Consider this: Are satisfied employees likely to go beyond what’s required to serve colleagues or customers? Are satisfied employees likely to strive to drive costs out of the business without compromising quality, service, or safety? Are satisfied employees likely to engage with their hearts and minds to come up with innovative approaches to doing business? Are satisfied employees likely to be great ambassadors for your company, your brand?

Instead of a satisfaction survey, we have created an opinion survey and loyalty index that enables our clients to measure all aspects of their culture. The objective here is to create a culture that inspires a healthy level of fanaticism about the company and motivates people to become 100 percent engaged in growing the business.

Loyalty Rules

What are you doing to become an employer of choice? In other words, how are you creating a branded culture that inspires turned-on, passionate and loyal, rather than merely satisfied, employees?

We know from experience that when your employees are dedicated to their work and their workplace, they will enthusiastically showcase your brand. And predictably, customers and investors respond whenever a culture becomes so attractive and powerful that it constitutes a brand, in and of itself. For example, Starbucks is famous for having one of the best work environments in the world for part-time employees. Southwest Airlines is world-renown for being a fun, whacky and irreverent place to work. The people of USAA are fanatical about serving those who serve. Whole Foods is known as a place where fully informed employees are given inordinate amounts of freedom and autonomy. In each of these organizations it’s more than the product or service that generates interest; it’s the company’s purpose and values, as well. The people, the work environment, the purpose and values, all contribute to branding the culture. Culture then assumes a life of its own and becomes synonymous with the brand.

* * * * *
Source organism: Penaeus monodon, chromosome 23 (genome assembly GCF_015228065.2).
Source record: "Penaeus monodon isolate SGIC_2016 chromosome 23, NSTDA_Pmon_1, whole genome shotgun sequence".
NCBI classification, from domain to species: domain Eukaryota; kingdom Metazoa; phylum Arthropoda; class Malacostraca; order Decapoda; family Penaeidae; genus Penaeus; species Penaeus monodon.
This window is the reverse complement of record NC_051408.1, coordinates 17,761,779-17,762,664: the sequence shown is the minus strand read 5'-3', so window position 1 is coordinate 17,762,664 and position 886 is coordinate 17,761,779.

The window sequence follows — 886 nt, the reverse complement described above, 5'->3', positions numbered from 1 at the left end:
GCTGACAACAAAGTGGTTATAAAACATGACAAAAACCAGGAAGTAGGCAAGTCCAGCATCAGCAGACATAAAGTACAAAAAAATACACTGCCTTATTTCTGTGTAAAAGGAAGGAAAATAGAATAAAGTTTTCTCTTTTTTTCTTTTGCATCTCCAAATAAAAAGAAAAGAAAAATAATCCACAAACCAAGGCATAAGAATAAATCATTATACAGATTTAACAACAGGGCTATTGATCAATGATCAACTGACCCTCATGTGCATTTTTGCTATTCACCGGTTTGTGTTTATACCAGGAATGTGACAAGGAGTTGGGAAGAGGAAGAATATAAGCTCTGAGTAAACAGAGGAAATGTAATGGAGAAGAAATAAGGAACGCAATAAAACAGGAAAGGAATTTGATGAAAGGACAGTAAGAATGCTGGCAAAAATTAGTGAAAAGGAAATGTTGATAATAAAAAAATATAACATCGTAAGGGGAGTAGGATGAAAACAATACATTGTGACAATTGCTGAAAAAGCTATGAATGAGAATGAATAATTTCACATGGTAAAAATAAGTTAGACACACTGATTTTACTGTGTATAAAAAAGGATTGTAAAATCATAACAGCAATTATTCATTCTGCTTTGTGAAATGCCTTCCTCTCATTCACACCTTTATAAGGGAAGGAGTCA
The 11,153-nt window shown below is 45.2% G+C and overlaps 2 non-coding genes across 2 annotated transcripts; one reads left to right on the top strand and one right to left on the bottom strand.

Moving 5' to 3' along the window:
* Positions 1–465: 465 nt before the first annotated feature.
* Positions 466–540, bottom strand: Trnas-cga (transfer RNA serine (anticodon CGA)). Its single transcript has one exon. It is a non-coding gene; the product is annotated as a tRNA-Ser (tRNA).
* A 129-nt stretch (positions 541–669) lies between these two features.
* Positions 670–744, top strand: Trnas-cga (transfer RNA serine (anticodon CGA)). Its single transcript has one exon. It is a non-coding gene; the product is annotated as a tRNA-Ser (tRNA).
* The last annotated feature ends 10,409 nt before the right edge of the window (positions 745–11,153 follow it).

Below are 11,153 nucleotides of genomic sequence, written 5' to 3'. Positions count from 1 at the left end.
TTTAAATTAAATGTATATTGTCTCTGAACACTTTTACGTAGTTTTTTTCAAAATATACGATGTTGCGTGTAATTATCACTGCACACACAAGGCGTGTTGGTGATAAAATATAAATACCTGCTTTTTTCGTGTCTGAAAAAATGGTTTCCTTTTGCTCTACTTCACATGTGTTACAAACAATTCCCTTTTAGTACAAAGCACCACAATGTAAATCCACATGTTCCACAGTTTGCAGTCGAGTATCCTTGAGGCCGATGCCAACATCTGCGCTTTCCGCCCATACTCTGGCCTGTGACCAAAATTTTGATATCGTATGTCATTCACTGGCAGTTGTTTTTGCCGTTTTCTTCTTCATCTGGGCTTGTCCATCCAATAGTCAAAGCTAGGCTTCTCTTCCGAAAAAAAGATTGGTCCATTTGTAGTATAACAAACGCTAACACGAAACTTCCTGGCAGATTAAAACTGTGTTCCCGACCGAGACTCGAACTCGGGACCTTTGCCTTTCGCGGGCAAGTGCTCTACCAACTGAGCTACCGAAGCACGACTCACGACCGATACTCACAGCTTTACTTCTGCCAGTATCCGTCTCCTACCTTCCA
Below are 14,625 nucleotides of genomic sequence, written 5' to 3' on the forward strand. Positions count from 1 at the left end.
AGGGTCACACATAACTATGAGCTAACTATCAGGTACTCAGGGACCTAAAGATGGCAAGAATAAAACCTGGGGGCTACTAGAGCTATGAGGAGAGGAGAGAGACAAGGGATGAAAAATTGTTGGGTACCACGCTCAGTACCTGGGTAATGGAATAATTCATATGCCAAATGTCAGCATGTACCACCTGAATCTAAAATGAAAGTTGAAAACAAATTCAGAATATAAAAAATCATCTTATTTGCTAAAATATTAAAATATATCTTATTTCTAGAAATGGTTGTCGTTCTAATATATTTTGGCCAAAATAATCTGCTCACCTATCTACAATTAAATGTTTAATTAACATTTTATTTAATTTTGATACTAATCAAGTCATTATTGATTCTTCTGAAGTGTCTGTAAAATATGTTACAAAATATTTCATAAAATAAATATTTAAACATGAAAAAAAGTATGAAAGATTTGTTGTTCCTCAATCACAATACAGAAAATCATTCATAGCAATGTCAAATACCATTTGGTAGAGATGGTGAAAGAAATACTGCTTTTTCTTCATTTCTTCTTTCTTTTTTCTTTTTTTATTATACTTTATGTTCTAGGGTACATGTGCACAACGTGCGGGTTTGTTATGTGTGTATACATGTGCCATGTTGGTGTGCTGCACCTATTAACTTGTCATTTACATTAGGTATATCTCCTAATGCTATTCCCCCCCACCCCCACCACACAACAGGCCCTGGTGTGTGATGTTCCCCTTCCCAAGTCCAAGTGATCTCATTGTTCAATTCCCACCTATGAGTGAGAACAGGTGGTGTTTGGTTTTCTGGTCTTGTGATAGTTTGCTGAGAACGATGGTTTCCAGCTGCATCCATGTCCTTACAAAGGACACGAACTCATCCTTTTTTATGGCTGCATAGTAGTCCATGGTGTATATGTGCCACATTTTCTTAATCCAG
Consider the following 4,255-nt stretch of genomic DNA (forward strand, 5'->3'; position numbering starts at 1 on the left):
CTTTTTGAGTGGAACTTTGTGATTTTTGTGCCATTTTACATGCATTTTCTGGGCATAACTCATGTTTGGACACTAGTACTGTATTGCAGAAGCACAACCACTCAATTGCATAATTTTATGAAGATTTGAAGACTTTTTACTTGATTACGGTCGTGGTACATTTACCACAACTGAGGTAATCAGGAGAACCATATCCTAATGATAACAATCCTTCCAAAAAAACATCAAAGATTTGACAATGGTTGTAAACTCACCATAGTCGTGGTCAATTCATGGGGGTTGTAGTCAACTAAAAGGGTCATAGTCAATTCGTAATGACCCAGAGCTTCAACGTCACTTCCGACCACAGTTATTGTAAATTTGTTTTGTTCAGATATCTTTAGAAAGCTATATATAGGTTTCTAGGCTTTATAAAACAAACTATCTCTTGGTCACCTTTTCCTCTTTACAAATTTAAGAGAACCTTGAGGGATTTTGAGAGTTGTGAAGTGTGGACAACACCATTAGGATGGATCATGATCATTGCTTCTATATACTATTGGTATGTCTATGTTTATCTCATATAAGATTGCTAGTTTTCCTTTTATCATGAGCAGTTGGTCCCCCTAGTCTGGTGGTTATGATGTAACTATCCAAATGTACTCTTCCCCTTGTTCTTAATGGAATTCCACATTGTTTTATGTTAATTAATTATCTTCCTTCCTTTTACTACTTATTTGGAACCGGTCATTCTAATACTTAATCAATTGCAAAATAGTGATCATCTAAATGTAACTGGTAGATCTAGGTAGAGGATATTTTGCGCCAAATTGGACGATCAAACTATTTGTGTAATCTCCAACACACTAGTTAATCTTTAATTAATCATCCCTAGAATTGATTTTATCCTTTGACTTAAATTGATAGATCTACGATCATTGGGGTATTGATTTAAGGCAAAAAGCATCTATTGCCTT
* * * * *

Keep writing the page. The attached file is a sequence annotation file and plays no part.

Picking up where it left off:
Benefits of a Branded Culture